This park is closed due to access issues: extensive damage to the Florida Keys from Hurricane Irma. The docks at Robbie’s Marina were destroyed.
Every time I make my way south along US 1 in the Florida Keys, I find myself dreaming about sitting at anchor in the beautiful blue water behind one of the many islands. At the same time, I wonder how many of those islands have been home to someone. Perhaps an ancient Indian tribe, or some hardy pioneer, putting down roots long before Henry Flagler ever thought of building a railroad through Florida.
For today’s adventure in the Keys, I paddle a kayak from Robbies Marina out to Indian Key alongside Brad Bertelli, a local historian and guide. He knows this island better than most. And he has made it his personal quest to learn as much as he can from the aging historians of the northern Keys.
We paddle into a small cove and pull our boats up on the shore, joining a few others who are exploring the island. To my surprise, from the beach we come to a neatly kept path with hand made street signs. Walking to the dock, I realize that these paths seem to be in a grid on the island.
At the dock, I find an “Iron Ranger,” the small lockable drop boxes for leaving fees while visiting unmanned State Parks and facilities. It made me chuckle. I never would have expected to need cash while visiting an island by kayak. But Indian Key is also Indian Key State Park.
Brad walked me through the island and its long history. In the early 1700s, one of the ships in the Spanish treasure fleet was wrecked on the Florida reefs by a hurricane. The survivors camped on this Island until they were rescued. Later, the island would be used as as a base camp for fisherman, turtle hunters, and loggers.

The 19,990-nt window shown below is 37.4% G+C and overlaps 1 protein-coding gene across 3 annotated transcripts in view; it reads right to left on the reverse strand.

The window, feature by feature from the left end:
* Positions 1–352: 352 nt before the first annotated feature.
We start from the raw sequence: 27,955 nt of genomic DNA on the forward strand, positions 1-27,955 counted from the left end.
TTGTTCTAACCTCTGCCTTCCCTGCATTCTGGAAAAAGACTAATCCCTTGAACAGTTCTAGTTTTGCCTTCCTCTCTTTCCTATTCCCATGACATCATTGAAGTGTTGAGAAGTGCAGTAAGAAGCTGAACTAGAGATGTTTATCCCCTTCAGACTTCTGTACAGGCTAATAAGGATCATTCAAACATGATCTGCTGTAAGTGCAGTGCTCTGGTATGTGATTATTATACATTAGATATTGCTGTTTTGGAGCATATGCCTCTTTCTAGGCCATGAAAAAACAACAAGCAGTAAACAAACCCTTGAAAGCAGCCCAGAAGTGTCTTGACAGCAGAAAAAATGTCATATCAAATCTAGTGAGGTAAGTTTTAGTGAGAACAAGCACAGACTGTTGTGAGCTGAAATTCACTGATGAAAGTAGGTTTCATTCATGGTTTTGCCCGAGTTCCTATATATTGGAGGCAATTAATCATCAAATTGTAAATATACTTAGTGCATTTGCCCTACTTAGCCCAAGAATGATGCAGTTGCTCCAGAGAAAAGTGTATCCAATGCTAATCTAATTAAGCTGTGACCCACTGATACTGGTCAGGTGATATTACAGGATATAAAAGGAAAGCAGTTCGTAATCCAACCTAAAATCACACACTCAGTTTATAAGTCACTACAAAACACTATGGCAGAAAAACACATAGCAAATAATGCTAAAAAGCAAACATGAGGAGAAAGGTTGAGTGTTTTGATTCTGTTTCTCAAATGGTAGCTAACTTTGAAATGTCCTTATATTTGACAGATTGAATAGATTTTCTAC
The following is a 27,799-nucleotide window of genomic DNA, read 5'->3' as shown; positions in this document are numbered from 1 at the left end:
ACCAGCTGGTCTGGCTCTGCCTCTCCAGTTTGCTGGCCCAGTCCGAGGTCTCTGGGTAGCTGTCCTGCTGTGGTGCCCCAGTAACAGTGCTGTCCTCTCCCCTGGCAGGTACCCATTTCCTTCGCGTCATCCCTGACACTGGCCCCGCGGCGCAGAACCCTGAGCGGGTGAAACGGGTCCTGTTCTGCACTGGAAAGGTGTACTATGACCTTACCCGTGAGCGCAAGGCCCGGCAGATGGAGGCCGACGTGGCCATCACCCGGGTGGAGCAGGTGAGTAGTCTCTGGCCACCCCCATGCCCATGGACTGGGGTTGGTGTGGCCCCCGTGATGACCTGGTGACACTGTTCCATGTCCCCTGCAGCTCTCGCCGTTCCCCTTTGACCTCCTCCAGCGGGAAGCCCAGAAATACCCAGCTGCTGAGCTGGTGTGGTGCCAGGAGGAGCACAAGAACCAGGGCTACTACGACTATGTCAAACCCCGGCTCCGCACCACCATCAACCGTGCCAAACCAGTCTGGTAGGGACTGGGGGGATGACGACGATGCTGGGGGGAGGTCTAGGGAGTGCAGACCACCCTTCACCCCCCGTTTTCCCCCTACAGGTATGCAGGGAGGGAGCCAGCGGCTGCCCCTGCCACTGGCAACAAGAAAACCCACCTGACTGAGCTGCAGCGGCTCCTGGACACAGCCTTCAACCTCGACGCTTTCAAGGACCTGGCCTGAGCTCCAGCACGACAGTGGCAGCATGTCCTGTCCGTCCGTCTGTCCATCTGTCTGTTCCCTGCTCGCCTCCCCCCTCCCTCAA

Indian Key was not permanently inhabited until the 1820s. By the 1830s, there was a thriving community. In 1836, it became the county seat of the newly formed Dade County. A court house was built and a post office soon followed. The thriving town eventually had a three story warehouse, a two story hotel, two stores, and dozens of individual residences. Only Key West was a larger outpost in these islands.
After the start of the Second Seminole War, most of the Keys were abandoned by pioneer settlers. Only the people of Key West and Indian Key remained. Cannons were brought to the island, and a small militia formed to protect the island and its residents.
On August 7, 1840, a band of Indians snuck onto the island. Luckily, a resident sounded an alarm and most of the people living on the island escaped. The Indians set fire to the town, and killed a half dozen people, including one prominent resident, botanist Henry Perrine. For the next century, hurricanes erased what was left of the abandoned town. Only the rubble of stone foundations, a couple of gravesites, and several large cisterns remain.
The pathway around and through the island leads you to the remains of many of these early structures. Each has an interpretive sign. Near the center of the island, the Florida Park Service erected an observation tower, giving you a rare view of the island from above.
Walking back to our kayaks, I could only imagine what life was like for those living here. Cut off from the mainland of Florida, with only boats for transportation. This was a pioneer life that I had never given much thought to.
It was an easy paddle back to Robbies Marina. This was my first kayak paddle in the Keys and it was beautiful. And a very pleasant surprise to learn so much history about a little 11 acre island that thousands of people drive past daily, with no idea that there is a ghost town only a short paddle away.
If You Go
Indian Key is located offshore from Lower Matecumbe Key in Islamorada. It can only be reached by boat. Arrange for a kayak rental at Robbie’s Marina. There is a $2.50 per person state park admission fee, payable at the dock. The island is open during daylight hours only.
Learn more about Brad Bertelli’s Indian Key Walking Tour
Rent your kayak at Robbies Marina